A multibillion-dollar stimulus push to modernize the nation's power grid is raising cybersecurity concerns, as the Department of Energy's official watchdog reports that dozens of grant recipients came to the table with inadequate security plans.
The finding comes amid new warnings about cybersecurity threats, and a rash of international cyber attacks.
The power grid program in question is in the Energy Department, and received a $3.5 billion infusion in the 2009 stimulus package. That money was awarded to 99 recipients, with individual grants ranging up to $200 million.
In a January report, the inspector general for the Energy Department found "shortcomings" in those recipients' cybersecurity plans.
Though the projects are still being developed, the report noted that "existing gaps ... could allow system compromise before controls are implemented."
In one instance, the report said an unnamed recipient had never conducted a "formal risk assessment" -- without which, "threats and weaknesses may go unidentified and expose the recipient's systems to an unacceptable level of risk."
The IG report said 36 of the 99 cybersecurity plans were "lacking" in at least one area. Though the Energy Department told the recipients to update their plans, the report found "the initial weaknesses had not always been addressed."
The report did not detail where exactly each company ran afoul of the guidelines, but said the cybersecurity plans are supposed to show how the recipients would prevent, detect and respond to security problems. The inspector general's office found three of the five cybersecurity plans it reviewed were "incomplete" and did not always explain how their security controls would be carried out.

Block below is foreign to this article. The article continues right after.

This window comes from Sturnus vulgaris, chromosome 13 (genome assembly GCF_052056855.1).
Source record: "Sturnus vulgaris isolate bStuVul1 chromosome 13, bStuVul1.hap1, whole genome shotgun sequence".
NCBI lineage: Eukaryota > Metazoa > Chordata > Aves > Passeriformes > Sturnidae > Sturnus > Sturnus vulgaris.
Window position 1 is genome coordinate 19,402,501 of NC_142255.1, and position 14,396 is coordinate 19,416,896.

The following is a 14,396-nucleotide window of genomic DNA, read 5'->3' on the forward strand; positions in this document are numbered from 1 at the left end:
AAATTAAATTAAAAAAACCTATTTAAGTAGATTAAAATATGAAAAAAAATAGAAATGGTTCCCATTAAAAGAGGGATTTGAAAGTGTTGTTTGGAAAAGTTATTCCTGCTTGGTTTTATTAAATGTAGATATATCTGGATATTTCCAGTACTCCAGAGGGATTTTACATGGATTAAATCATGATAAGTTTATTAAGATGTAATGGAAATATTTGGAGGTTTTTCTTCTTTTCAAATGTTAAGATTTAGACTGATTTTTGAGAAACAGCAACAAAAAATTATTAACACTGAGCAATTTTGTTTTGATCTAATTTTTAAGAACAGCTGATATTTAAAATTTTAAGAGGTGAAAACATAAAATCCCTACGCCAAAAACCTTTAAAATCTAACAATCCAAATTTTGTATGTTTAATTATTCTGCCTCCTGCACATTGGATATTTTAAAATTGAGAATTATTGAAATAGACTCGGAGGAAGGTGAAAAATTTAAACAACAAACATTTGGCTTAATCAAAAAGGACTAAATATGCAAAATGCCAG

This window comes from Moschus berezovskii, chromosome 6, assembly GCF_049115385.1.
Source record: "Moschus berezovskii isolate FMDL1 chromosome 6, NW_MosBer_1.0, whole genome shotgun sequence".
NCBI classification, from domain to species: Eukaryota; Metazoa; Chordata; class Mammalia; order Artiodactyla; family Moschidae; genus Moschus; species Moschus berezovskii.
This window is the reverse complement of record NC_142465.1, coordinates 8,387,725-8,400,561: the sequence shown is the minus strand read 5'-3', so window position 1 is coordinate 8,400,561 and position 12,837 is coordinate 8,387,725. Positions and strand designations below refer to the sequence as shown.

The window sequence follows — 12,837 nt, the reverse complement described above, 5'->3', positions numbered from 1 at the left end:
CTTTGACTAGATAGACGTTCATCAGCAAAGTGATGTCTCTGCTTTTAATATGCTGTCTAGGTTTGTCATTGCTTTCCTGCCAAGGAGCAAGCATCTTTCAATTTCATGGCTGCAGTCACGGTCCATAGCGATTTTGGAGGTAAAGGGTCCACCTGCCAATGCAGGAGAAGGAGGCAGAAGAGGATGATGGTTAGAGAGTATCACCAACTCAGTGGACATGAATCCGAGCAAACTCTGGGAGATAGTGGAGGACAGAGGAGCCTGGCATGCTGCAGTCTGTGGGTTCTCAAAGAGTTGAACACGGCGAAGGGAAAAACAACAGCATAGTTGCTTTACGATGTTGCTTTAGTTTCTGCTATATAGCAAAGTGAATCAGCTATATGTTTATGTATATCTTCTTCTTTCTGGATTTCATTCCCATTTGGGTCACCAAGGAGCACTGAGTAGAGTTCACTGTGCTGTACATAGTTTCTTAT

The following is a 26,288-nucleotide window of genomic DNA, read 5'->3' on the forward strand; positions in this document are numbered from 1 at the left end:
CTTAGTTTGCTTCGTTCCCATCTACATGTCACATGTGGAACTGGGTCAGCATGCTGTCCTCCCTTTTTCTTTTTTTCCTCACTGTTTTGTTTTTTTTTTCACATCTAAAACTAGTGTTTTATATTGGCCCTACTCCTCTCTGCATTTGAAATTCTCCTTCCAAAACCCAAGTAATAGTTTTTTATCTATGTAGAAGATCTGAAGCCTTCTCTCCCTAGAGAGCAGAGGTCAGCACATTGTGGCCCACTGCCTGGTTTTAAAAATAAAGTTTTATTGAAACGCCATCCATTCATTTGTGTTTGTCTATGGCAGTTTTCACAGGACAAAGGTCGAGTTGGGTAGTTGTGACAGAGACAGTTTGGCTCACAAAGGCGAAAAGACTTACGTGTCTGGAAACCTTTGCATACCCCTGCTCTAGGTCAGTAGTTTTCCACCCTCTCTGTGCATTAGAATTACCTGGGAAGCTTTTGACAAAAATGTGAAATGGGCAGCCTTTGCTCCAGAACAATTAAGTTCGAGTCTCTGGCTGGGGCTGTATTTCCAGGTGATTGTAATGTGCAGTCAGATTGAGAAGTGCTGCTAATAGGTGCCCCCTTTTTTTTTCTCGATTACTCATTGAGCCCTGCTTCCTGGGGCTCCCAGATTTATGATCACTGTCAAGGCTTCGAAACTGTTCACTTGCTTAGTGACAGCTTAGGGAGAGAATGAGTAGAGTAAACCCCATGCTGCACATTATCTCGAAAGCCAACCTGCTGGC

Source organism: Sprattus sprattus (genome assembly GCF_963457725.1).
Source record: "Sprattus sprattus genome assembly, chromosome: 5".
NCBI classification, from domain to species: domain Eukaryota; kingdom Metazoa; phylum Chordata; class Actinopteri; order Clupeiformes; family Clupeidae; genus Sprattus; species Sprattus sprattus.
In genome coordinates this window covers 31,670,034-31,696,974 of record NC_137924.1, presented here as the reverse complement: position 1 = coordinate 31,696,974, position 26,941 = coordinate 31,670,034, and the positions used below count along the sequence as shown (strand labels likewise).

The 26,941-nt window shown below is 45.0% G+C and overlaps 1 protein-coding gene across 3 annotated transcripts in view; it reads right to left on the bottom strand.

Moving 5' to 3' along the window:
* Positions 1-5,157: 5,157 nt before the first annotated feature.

The office blamed that and other concerns in part on the rush to implement the program.
"The issues we found were due, in part, to the accelerated planning, development, and deployment approach adopted by the Department for the SGIG program," the report said. "We also found that the Department was so focused on quickly disbursing Recovery Act funds that it had not ensured personnel received adequate grants management training."
The Energy Department has vowed to address the problem, in part by having experts review the cyber plans and recommend changes after making annual site visits.
In a November letter to the inspector general's office, Energy Assistant Secretary Patricia Hoffman said the grid office wants to "ensure that recipients do not place the power system at risk."
She said the office would make sure cybersecurity plans "are complete and are being implemented properly," and said grant recipients will be required to update their plans no later than April 30.